Stress And Mindfulness – Dealing with the Pressures of life

A stressed-out mind is not a resourceful mind.  The stress in our lives is now so great and so all-pervading that there is a critical need for humans to understand it better.  Mindfulness Based Stress Reduction (MBSR) is a resourceful way of responding to this important need.

The concept of stress suggests that we continually face the necessity of adjusting to the changing pressures of life.  It is not the would-be stressor itself but how we see things and then how we handle them that determine whether or not it will lead to stress.

Ever notice how sometimes the slightest little thing can trigger a passionate overreaction in us.  Our stress tolerance decays when we feel, Hungry, Exhausted, Lonely, and Pressured (H-E-L-P).

At other times, we are able to handle little aggravations with no apparent effort whatsoever.

A stressor can be a real threat or can be an imagined threat.  For example, the mere thought of having a fatal disease is a stressor that can trigger a stress-response.  The physiology of the body cannot differentiate the real from the imagined or anticipated stress.

A stress-response is the assortment of hormonal and neural variations in the body meant to reestablish relative constancy of the body’s internal environment.  Humans activate the stress-response when there is real physical danger, but unlike other animals, humans can activate the same stress-response when they have a thought or emotion, or a memory.

If the stress-response runs chronically out of control, it can be unhealthy biologically, psychologically and socially.

If your mind considers a traffic jam a total disaster over which you have no control, the tiny hypothalamus in your brain will do its job giving you high levels of stress hormones to deal with the “catastrophe.”

But is a traffic jam a “catastrophe?”

Person ‘A’ sees the traffic gridlock as 10 out of 10 on their stress-o-meter.  Person ‘B’ sees the same situation as 2 out of 10.  Person ‘B’ sees the difficulty as manageable, and their hypothalamus won’t order up a flood of adrenaline when they’re stuck in traffic.

Here are the most common forms of stress:

Acute stress though it can be exciting at times more often it is problematic.  Acute stress is initiated as a reaction to an immediate threat, anticipated demands, or pressures of the recent past or of the near future.

Chronic stress involves situations that are not short-lived. It is the perpetual stress that wears on people continuously.  Examples of chronic stress include relationship problems, work pressures, and monetary or health worries.  Chronic stress can impact your health in negative ways.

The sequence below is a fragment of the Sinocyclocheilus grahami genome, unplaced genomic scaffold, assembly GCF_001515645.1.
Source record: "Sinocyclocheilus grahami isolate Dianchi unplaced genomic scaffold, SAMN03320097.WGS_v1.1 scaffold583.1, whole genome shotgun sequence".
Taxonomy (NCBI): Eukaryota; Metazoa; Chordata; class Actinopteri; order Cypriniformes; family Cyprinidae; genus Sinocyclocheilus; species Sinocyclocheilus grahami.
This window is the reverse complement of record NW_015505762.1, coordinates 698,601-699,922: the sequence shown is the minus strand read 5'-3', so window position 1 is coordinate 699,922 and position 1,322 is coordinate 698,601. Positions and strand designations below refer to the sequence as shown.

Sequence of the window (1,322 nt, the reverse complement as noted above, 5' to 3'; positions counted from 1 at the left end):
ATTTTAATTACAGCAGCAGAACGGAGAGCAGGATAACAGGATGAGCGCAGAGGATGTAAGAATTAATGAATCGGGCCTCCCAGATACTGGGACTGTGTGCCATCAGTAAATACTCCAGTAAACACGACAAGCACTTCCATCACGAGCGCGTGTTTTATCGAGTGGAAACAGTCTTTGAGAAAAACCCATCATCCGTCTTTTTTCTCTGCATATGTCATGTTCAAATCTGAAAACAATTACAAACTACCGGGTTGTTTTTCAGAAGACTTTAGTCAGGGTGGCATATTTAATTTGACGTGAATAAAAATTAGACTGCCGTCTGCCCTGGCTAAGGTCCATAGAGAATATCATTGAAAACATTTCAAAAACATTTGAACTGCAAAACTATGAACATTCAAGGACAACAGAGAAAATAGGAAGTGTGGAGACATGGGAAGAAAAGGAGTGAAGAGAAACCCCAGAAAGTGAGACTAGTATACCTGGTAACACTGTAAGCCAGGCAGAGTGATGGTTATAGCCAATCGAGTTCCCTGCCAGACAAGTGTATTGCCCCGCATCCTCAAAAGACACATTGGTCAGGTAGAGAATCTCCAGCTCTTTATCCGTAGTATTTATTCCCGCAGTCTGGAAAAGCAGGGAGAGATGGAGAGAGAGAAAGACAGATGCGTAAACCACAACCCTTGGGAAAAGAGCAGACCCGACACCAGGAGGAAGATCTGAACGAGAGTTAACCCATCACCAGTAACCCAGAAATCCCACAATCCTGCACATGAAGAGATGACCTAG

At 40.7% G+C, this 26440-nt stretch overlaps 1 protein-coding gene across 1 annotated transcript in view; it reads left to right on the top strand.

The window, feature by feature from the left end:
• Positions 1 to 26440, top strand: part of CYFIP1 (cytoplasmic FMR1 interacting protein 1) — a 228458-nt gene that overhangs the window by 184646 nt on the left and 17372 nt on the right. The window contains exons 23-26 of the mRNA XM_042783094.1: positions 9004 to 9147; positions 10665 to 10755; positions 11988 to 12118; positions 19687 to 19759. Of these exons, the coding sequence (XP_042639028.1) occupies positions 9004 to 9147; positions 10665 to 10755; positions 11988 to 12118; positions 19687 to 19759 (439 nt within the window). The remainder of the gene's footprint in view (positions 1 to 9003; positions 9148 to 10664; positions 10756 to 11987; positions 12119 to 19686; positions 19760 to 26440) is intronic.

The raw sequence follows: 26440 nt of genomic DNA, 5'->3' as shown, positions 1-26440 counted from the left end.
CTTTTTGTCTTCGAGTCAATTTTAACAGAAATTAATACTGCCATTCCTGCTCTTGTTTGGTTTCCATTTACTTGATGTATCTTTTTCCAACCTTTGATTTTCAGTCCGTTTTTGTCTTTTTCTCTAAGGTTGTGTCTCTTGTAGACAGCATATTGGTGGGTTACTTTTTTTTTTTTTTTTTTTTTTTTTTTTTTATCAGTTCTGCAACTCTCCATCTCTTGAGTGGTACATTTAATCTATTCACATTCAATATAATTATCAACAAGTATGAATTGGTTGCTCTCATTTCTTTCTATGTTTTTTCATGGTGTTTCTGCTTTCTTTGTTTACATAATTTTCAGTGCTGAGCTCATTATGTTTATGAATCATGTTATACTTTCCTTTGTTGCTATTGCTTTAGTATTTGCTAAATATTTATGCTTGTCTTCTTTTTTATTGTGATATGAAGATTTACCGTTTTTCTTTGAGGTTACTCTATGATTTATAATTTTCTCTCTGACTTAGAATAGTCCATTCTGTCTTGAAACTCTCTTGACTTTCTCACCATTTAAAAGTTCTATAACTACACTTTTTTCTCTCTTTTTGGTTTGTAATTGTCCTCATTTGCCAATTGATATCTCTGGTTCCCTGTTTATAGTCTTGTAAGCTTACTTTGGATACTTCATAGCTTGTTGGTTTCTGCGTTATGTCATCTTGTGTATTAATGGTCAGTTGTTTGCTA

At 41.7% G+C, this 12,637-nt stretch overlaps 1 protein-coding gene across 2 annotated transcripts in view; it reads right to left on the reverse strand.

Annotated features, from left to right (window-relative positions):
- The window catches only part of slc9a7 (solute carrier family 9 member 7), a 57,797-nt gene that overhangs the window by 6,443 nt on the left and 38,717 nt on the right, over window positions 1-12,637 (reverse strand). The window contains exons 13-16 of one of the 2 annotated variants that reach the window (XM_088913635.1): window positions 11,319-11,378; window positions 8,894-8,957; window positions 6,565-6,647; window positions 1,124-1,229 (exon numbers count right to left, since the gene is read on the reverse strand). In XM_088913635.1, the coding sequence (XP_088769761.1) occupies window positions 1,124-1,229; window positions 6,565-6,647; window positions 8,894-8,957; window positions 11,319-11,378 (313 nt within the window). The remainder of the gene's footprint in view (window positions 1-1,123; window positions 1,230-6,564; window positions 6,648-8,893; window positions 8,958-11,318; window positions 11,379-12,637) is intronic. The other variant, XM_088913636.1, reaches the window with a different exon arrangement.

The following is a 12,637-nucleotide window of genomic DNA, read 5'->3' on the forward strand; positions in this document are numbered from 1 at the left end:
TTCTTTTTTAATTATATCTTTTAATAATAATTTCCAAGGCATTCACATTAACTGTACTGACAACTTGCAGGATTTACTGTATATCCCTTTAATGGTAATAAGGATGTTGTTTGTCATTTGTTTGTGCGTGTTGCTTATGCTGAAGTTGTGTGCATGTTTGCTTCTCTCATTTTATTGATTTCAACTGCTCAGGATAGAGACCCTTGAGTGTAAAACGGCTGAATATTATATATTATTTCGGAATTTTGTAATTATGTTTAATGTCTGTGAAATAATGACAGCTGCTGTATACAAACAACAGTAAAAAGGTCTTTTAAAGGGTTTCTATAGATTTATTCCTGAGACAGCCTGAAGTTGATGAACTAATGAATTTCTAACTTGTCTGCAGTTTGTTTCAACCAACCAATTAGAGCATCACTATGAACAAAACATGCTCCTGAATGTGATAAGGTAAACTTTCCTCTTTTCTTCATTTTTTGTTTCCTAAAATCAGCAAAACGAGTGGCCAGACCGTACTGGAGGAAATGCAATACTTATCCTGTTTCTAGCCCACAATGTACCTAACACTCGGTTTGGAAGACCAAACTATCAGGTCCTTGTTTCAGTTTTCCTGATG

Episodic Stress is the type of stress that develops when continuous disorganization, chaos, and crisis is a way of life for the individual.  Episodic stress can also ensue when an individual constantly worries.  These individuals tend to be pessimistic, which causes them to be anxious and sometimes depressed.

Whatever the form of stress, research shows that effective treatment for stress focuses on the here and now, including new skills to manage thoughts, emotions, discomforts, and behavior.

Instead of reacting to life’s stressful changes habitually and robotically, we can reduce stresses negative consequences by responding with awareness.   Awareness is the interior mind shift of attention to the present moment.  What time is it?  The correct answer is NOW.

I offer the following as a one-off way to visualize awareness.

Visualize that you’re a professional actor on stage performing in a rather wild and edgy drama.  Here’s an unusual twist—you’re going to have a split-mind—two separate but unalike minds allowing you to be in two places at one time.  YOU Number One (UN1) is your acting mind on stage focusing on his or her assigned part with little or no present moment awareness.  YOU Number Two (UN2) is your awareness mind seated in the balcony.  UN2 is a gentle and friendly observer of what’s happing to UN1.  UN2 is detached and does not feel the thoughts and emotions of UN1.  Stay with me here.

When UN1 is feeling a strong emotion, UN2 does not feel that emotion.  UN2 is in the mind-mix to just observe.  UN2 does not see the past or the future.  UN2 is the domain of the mind that pays attention to what’s going on right NOW.  For many, it is an aspect of the mind that is seldom used.

UN2 provides affectionate watching of the mind’s thoughts, emotions, and behaviors.  The purpose of this attention is to help the mind make better, healthier choices.  Mindful awareness (UN2) helps increase attention and focus, and helps with difficult mental states such as anxiety and depression, fostering well-being and less emotional reactivity.

Most of us are probably unaware they are UN2 capable.  MBSR’s mindfulness training can enable your UN2.  With your UN2 enabled, it is possible for you to be fully present in your life.  When you’re fully present in your life you can expect to experience more calm, harmony, happiness, and life satisfaction.

When you’re attached to your past life or worried about your future life you are absent from your NOW life.  This usually results in some form of suffering.  Your mind can wander off like this as much as 95% of the time.   A sobering thought!

What on your mind?

Article by: Lan” Johnson
Leland-JohnsonLan Graduated with a Master of Social Work in clinical studies from Walla Walla University in 1993. Currently holds a license to practice independent clinical social work in Washington State (LICSW). Is a member of the Academy of Certified Social Workers of the National Association of Social Workers

Lan’s web site offers support for those suffering from anxiety and depression.   His main message is “If you want to Fly you need to give up the things that weigh you down.”
He is a published author and educator



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